a service that United Airlines calls push messaging, Larry Atwell, director of business development for the AT&T Digital PocketNet service and responsible for the travel services channel, might have lost a large chunk of business. “I was in New York City working with a client when I realized I had to cut the meeting short to catch a plane,” he says. “But I checked my cell phone, and found a message from United letting me know that my flight was delayed an hour. I stayed and closed the deal.”
Atwell likes to spread the news about the services airlines offer travelers with wireless technology because they save him time and money. Delta’s e-business division now allows travelers to download the airline’s Electronic Timetable from the Website (www.delta.com) to a PC or a handheld for immediate access to flight schedules. If you need info on other airlines, a new service called NotiFlyer (www.i-tinerary .com) can alert any cell phone, PDA, or PC about airline delays and other real-time travel snafus. To get this information, you’ll need to pack some hardware.
THREE TOP TOOLS
Getting connected means toting one to three essential pieces of hardware to get you through your trips. Open most road warriors’ survival kits and you’ll find one or more of the following tools: a notebook computer, a PDA, and a cell phone.
Novice business travelers tend to overpack, lugging hardware that they may not need. Seasoned travelers usually leave their laptops at home in favor of handhelds, but what they take often depends on the length of the trip. “Laptops can be redundant, so on day trips to San Francisco and Los Angeles, I won’t bring the laptop and instead rely on my Palm Vx and Ericsson 280LxR PocketNetphone (www.ericsson .com),” says Atwell, who travels from his base in Redmond, Washington, two to three days a week. “Any trip over two days, I take the laptop so I can work at night on a larger screen.”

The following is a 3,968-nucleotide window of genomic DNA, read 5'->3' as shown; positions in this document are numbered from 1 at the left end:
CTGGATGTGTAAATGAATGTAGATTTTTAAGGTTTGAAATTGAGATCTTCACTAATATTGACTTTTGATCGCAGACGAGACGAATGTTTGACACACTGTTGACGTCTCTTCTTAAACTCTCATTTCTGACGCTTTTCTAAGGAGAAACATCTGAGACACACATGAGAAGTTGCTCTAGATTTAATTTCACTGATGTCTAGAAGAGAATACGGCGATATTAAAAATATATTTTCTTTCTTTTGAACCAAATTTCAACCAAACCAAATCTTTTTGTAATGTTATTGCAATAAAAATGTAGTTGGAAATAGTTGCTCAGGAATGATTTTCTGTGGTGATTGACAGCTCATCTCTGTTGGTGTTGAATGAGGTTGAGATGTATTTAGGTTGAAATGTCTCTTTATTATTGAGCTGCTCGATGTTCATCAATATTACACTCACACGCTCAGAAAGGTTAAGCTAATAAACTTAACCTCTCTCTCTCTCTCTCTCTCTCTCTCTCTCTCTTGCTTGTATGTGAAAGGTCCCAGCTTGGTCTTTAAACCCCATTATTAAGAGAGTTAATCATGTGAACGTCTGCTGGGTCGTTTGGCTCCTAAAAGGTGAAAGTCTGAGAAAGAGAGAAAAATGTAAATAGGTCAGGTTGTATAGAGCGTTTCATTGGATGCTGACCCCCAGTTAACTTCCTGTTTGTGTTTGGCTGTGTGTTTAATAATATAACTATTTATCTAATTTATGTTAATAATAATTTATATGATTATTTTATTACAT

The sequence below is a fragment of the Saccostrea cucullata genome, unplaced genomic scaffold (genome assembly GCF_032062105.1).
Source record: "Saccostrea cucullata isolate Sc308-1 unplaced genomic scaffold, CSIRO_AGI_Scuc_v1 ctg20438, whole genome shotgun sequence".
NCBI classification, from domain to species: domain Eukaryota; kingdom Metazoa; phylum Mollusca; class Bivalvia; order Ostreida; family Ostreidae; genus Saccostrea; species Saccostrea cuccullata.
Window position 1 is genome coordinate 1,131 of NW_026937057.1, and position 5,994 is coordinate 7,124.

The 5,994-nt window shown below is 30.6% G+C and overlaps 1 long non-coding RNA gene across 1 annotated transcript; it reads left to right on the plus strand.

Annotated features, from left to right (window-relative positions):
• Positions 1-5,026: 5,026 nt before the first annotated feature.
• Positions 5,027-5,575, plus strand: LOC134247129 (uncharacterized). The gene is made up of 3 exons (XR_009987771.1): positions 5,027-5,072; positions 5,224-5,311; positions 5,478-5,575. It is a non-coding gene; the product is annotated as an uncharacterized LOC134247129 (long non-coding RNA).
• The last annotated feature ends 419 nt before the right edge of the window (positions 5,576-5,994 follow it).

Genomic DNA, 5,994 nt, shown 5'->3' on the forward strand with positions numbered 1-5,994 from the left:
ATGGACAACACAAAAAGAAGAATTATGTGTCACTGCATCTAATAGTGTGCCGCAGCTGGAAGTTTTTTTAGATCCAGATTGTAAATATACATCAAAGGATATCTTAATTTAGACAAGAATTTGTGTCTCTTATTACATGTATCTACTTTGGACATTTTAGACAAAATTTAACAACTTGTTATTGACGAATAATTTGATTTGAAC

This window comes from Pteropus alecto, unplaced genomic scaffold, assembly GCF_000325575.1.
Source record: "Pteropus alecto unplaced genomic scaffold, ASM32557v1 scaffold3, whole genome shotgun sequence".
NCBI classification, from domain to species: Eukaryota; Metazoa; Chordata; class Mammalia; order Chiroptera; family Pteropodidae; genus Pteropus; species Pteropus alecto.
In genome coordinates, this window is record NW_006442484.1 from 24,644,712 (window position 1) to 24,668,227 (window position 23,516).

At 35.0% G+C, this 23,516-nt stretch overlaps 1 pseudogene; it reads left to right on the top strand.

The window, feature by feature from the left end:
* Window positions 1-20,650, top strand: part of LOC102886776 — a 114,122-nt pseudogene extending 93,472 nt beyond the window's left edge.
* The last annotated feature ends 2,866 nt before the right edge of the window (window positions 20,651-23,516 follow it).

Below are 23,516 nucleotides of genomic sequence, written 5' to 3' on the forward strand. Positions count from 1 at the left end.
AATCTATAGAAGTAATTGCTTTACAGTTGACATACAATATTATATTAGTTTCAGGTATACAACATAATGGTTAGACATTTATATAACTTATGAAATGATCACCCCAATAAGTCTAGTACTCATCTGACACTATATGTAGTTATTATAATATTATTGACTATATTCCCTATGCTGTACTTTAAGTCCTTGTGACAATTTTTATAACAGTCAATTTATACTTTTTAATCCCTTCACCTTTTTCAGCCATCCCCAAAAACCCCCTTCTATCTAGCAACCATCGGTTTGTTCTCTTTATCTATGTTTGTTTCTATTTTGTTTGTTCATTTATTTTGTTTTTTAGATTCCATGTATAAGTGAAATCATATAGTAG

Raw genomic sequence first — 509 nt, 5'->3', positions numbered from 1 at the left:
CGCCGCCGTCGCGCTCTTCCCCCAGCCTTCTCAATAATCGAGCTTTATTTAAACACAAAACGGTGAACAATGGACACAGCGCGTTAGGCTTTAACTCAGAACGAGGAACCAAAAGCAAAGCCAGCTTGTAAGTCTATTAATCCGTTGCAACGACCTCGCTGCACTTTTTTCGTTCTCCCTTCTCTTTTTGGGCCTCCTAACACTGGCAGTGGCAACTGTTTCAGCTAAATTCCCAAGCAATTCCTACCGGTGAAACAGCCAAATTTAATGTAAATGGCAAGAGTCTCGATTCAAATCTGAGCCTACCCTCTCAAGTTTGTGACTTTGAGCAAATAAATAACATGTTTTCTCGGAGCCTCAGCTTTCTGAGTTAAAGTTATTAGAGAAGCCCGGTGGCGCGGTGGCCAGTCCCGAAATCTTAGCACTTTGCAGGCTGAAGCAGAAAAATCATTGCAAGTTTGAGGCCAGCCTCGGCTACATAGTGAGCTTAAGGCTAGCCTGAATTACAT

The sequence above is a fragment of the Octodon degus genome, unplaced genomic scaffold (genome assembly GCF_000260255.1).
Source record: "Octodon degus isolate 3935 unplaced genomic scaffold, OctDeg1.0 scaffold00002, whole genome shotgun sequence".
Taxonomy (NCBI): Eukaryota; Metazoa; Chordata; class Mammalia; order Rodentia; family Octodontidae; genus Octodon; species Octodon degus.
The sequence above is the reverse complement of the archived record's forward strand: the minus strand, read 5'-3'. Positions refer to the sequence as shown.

Staying in touch and productive without a laptop requires a PDA or pager, and many road warriors have both. Whichever handheld you choose–the popular ones include Handspring Visor (www.hand spring.com), Sony CLIE (www.ita .sel.sony.com/CLIE), and Palm–make sure you get into the habit of synchronizing information with your laptop or desktop computer. If you prefer the Palm V model, you’ll be happy to know that you don’t have to carry bulky AC adapters or other multiple and sometimes incompatible syncing devices and power cords anymore. Targus recently introduced the USB Charge-Sync Cable, which serves as a USB/serial cable and an AC/DC adapter ($49.99; 877-4-Targus, www.targus.com).
If you travel frequently to major cities within the United States, consider investing in a wireless data network, such as Ricochet (www .metricom.com), to make travel a better experience. Instead of trying to find a data line in a hopelessly overcrowded airport pay phone area, a wireless modem can deliver 128Kbps Internet speed to laptops and handhelds so connections can be made from the airline gate, a coffee shop, a client site, or